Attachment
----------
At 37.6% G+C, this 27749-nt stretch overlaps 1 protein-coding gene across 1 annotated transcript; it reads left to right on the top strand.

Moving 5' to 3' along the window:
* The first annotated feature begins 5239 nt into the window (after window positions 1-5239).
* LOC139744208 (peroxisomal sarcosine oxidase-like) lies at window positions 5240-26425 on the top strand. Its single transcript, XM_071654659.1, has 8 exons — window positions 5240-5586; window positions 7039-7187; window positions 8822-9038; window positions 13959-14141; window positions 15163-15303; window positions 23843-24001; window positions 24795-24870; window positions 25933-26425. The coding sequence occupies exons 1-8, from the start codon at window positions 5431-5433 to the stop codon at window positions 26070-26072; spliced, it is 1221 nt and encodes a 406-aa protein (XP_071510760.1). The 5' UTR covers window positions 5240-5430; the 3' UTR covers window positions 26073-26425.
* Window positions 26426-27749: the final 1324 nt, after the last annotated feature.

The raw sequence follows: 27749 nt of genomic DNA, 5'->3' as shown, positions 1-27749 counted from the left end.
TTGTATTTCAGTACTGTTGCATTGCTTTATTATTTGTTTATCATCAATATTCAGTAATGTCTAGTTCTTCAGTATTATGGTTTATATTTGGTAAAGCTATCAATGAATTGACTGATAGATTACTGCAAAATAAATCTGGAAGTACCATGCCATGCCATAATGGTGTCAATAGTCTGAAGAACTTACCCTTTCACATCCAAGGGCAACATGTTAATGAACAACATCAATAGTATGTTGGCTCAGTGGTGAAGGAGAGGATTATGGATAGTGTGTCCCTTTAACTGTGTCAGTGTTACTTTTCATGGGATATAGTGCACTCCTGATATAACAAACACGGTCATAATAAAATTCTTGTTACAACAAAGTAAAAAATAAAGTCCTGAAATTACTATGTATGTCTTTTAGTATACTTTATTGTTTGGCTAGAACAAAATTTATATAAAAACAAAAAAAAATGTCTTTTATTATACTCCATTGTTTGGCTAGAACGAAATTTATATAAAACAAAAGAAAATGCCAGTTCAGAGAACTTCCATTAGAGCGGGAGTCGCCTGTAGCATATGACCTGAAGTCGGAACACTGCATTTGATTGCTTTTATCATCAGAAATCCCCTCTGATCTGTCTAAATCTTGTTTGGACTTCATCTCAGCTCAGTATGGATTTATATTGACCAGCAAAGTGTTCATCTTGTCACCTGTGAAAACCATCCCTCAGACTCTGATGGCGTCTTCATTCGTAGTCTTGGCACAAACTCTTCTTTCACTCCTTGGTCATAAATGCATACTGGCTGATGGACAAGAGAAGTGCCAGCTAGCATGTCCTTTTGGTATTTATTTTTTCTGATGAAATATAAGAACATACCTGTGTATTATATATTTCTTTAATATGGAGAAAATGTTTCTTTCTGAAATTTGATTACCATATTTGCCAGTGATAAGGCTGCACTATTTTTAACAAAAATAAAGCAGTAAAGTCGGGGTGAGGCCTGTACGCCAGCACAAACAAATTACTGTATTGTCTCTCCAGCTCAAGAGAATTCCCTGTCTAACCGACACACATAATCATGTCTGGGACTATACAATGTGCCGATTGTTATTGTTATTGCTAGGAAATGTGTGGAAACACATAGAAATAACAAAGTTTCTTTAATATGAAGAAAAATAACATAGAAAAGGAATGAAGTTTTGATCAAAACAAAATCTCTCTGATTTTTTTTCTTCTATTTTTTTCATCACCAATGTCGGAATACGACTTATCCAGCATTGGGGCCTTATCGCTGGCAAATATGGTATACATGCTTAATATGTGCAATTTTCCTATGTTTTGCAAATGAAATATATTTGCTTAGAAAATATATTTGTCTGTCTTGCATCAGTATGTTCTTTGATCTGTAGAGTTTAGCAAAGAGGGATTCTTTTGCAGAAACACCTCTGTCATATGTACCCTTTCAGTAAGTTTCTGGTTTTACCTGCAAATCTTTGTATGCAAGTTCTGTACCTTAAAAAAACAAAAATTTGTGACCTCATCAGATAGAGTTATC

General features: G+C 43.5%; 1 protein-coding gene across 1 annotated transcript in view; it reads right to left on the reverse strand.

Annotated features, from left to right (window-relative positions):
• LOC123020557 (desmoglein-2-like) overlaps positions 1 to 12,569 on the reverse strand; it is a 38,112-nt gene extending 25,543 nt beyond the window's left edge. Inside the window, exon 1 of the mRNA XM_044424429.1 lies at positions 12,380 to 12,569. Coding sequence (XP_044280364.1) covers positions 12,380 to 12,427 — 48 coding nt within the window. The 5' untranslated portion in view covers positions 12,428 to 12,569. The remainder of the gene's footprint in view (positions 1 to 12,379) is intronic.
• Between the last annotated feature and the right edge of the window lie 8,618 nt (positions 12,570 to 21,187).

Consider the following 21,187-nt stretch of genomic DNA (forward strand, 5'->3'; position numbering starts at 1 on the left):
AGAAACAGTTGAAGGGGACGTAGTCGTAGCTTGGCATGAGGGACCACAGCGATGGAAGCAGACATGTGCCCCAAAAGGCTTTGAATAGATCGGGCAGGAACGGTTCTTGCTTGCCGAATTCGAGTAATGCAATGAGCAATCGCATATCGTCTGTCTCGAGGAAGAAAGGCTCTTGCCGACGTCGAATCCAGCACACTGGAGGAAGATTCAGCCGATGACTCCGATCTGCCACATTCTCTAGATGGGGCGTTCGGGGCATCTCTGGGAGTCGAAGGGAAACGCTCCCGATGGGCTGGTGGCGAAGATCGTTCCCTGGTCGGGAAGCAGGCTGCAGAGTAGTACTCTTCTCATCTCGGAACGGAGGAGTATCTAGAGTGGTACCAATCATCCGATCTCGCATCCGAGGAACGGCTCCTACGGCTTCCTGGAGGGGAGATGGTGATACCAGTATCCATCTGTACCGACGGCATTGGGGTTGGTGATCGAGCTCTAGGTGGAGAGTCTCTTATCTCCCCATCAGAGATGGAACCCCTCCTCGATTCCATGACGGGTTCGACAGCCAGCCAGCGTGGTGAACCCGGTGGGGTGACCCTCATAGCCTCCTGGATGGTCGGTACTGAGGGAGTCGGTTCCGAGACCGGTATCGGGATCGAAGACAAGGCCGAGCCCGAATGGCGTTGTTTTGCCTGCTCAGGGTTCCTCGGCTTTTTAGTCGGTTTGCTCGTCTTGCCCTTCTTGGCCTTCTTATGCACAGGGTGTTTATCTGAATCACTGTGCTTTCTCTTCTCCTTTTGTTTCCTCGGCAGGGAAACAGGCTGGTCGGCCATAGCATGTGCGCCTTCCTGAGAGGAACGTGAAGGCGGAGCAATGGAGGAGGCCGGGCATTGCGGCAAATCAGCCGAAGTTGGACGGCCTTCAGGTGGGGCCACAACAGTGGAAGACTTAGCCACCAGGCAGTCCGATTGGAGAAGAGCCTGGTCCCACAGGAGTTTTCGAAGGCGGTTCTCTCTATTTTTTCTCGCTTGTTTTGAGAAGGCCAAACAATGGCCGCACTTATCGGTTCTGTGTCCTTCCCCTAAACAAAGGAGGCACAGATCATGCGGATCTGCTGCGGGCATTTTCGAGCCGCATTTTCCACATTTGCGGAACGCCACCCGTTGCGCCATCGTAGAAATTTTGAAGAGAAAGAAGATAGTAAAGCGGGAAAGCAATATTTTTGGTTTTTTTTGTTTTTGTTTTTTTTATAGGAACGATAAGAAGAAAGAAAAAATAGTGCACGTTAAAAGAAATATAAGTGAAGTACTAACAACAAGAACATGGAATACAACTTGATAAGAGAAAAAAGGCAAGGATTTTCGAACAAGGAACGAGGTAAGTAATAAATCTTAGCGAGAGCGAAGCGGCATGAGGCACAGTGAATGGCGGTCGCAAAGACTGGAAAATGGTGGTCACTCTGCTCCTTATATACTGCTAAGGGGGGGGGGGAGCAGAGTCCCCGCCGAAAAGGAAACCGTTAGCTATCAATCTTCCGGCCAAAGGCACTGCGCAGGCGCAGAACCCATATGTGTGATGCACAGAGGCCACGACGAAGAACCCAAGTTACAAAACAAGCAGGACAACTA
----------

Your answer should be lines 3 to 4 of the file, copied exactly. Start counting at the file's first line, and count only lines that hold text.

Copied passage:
* The first annotated feature begins 5239 nt into the window (after window positions 1-5239).
* LOC139744208 (peroxisomal sarcosine oxidase-like) lies at window positions 5240-26425 on the top strand. Its single transcript, XM_071654659.1, has 8 exons — window positions 5240-5586; window positions 7039-7187; window positions 8822-9038; window positions 13959-14141; window positions 15163-15303; window positions 23843-24001; window positions 24795-24870; window positions 25933-26425. The coding sequence occupies exons 1-8, from the start codon at window positions 5431-5433 to the stop codon at window positions 26070-26072; spliced, it is 1221 nt and encodes a 406-aa protein (XP_071510760.1). The 5' UTR covers window positions 5240-5430; the 3' UTR covers window positions 26073-26425.